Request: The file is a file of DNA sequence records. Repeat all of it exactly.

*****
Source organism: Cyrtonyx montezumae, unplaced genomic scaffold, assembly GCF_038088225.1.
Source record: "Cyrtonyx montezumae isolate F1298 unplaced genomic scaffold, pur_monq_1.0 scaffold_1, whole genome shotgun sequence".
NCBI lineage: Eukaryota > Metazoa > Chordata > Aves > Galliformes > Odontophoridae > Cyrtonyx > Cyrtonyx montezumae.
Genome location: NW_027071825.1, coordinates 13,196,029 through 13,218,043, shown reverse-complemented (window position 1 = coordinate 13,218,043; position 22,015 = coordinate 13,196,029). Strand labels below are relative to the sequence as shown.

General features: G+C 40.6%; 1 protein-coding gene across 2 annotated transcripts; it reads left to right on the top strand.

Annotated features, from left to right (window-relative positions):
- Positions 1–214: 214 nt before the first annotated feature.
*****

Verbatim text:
Source organism: Cyrtonyx montezumae, unplaced genomic scaffold, assembly GCF_038088225.1.
Source record: "Cyrtonyx montezumae isolate F1298 unplaced genomic scaffold, pur_monq_1.0 scaffold_1, whole genome shotgun sequence".
NCBI lineage: Eukaryota > Metazoa > Chordata > Aves > Galliformes > Odontophoridae > Cyrtonyx > Cyrtonyx montezumae.
Genome location: NW_027071825.1, coordinates 13,196,029 through 13,218,043, shown reverse-complemented (window position 1 = coordinate 13,218,043; position 22,015 = coordinate 13,196,029). Strand labels below are relative to the sequence as shown.

General features: G+C 40.6%; 1 protein-coding gene across 2 annotated transcripts; it reads left to right on the top strand.

Annotated features, from left to right (window-relative positions):
- Positions 1–214: 214 nt before the first annotated feature.